PARIS --- Many observers will be surprised to see that, after 19 years of covering the F-35 program, a reputed trade publication like Defense News, whose raison d’être is covering defense programs, should suddenly “discover” that the program has many technical flaws that may preclude carrying out its missions.
But they will be far more surprised to read that Defense News claims these well-known and well-documented flaws were somehow “hidden,” and only brought to light thanks to “documents exclusively obtained by Defense News.”
The paper goes on to claim that “All but a couple of these problems have escaped intense scrutiny by Congress and the media. A few others have been briefly alluded to in reports by government watchdog groups, and adds that “But the majority of these problems have not been publicly disclosed, exposing a lack of transparency about the limitations of the Defense Department’s most expensive and high-profile weapons system.”
All reporters have a tendency to inflate their work, but the hyperventilation demonstrated here is of a level rarely attained in print journalism.
Claiming that these “problems have escaped intense scrutiny by Congress and the media” is an outright lie, and belittles the work of the many auditors, journalists and investigators that have exposed a steady stream of revelations about the program over the past two decades.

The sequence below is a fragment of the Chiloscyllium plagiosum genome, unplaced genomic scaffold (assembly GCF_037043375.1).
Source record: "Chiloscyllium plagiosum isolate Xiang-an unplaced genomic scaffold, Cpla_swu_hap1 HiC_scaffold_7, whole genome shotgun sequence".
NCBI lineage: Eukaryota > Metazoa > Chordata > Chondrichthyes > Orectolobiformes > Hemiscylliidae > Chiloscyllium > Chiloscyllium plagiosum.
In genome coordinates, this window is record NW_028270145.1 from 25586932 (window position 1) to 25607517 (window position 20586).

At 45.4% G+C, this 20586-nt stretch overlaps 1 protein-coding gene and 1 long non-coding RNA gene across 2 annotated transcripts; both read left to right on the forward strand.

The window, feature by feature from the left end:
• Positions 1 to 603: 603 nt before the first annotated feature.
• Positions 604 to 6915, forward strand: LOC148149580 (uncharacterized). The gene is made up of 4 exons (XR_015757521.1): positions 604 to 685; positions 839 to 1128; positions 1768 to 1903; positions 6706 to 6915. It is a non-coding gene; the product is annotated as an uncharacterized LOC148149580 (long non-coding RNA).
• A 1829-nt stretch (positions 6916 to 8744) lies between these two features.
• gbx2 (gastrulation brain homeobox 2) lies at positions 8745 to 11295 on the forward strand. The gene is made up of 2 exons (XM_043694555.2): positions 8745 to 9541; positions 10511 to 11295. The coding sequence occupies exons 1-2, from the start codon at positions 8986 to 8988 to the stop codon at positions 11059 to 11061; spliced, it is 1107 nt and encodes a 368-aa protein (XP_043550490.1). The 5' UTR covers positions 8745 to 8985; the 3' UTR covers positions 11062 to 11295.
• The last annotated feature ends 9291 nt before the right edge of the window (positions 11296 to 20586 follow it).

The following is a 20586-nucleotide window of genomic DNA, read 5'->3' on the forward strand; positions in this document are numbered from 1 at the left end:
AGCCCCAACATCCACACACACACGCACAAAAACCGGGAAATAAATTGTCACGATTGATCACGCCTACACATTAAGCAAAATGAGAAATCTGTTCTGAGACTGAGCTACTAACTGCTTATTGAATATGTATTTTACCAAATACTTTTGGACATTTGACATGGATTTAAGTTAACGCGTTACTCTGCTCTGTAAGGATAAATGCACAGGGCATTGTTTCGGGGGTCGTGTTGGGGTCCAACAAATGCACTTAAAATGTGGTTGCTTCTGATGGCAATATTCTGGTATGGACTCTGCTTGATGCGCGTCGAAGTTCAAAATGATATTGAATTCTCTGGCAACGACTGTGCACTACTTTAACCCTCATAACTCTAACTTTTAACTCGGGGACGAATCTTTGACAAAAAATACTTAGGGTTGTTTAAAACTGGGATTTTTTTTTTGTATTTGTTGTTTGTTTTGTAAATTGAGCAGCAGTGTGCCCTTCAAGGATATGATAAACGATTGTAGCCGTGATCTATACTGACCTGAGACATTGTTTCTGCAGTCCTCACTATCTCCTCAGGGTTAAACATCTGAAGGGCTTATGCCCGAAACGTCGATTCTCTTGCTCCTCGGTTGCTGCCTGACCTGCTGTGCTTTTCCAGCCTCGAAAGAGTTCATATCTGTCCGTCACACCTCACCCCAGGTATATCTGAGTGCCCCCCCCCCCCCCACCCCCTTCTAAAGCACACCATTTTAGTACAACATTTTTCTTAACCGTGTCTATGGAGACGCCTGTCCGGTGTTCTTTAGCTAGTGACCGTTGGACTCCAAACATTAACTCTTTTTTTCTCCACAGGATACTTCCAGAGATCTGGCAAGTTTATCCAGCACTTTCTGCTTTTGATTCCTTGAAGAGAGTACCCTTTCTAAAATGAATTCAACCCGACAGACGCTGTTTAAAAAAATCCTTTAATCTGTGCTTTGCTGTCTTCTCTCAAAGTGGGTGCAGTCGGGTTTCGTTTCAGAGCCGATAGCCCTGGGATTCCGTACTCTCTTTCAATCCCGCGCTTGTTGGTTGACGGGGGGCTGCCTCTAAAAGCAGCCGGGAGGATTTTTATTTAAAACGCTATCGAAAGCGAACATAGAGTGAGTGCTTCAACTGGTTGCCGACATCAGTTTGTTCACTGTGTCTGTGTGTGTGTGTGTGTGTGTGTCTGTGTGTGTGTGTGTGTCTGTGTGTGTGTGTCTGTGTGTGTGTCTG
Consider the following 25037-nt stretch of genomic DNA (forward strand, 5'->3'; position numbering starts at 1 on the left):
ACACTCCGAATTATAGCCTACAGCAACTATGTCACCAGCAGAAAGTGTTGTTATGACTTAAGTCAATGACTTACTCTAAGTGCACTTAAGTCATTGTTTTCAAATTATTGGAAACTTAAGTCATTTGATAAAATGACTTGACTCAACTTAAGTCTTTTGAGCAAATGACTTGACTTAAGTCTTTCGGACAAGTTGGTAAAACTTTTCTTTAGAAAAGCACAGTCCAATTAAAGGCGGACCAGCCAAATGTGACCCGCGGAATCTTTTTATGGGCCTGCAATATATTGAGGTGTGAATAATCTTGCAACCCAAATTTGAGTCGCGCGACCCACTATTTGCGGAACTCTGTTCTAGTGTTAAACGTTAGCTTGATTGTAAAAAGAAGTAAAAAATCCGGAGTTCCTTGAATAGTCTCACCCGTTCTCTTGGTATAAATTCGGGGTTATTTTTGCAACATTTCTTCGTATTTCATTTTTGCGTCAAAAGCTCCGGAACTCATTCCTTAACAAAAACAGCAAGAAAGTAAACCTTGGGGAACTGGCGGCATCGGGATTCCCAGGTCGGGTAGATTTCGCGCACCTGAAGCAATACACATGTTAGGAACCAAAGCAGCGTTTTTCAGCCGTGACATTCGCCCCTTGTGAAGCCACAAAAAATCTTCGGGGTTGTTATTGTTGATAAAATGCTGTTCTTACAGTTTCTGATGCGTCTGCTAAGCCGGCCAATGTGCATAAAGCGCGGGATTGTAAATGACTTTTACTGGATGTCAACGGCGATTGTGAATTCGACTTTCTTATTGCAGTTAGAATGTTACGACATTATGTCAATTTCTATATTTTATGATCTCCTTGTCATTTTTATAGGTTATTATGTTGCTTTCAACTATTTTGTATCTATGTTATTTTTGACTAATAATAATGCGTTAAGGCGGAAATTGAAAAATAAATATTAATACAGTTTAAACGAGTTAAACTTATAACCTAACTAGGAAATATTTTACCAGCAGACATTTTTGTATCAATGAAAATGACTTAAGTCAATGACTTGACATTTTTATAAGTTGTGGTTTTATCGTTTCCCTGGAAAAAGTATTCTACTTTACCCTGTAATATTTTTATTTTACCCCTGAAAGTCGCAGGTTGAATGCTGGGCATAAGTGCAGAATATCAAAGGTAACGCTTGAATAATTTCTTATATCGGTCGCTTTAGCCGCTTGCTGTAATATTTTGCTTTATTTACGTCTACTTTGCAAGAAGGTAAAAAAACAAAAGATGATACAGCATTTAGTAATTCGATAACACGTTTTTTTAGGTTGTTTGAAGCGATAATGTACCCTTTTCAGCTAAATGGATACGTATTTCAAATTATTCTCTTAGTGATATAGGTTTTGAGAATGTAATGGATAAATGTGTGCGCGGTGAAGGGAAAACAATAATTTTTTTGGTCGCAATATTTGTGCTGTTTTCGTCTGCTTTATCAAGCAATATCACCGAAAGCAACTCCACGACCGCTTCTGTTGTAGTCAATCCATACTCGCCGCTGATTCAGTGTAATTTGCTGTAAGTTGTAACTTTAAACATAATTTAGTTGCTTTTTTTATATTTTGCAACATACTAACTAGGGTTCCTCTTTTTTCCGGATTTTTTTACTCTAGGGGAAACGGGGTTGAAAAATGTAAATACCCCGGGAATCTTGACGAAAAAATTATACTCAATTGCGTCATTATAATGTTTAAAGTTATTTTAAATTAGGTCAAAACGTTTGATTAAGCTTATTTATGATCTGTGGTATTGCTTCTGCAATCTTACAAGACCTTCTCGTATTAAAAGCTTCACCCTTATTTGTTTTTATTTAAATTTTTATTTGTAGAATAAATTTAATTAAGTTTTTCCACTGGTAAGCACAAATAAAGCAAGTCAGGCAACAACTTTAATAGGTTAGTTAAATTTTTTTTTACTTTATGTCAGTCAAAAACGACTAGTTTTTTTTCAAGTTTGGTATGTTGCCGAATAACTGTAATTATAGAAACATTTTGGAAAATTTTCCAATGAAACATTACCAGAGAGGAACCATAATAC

That Congress, with the notable exception of Senator John McCain, mostly chose to ignore these revelations does not justify Defense News’ ludicrous claim that the a few problems have only “been briefly alluded to in reports by government watchdog groups.”
For example, a quick search on its websit shows that the Government Accountability Office has published 188 reports, 45 testimonies and 25 other products about the F-35, and that it describes its work on the program as “For years, we've reported on the F-35 program's cost and schedule overruns, knowledge gaps, and performance issues,” of which Defense News was presumably blissfully unaware.
As it must also have been unaware of the reports published each year by the Pentagon’s Director of Operational Test and Evaluation, whose sections on the F-35 grew from a couple of pages in 1997 to 170 pages in 2015 as they documented the program’s growing problems.
All of these reports have been widely reported and analyzed not only in the defense and aerospace media, but also the New York Times, the Washington Post, the Financial Times as well as Esquire, Slate and The Times.
Other government auditors in the partner countries have also investigated the F-35’s problems, as have the Congressional Research Service, the Rand Corporation and, among the many think-tanks, the Project On Government Oversight (POGO, which has published very detailed analysis of the F-35’s faults, two of them in the past three months alone:
The F-35 and the Captured State: The Pentagon lacks information to even start driving down costs
F-35 Far from Ready to Face Current or Future Threats, Testing Data Shows
We have also done our share of reporting the program’s flaws, and a search of our Features section shows we have posted 110 stories on the F-35 since 2007, most of them detailing its myriad problems, and another before 2007 on the Joint Strike Fighter, as it was then then called.
While it is a good thing that one of the leading US trade publications should finally realize that the F-35 is a very troubled program, there is no justification whatsoever for such a bombastic grab for reporting glory.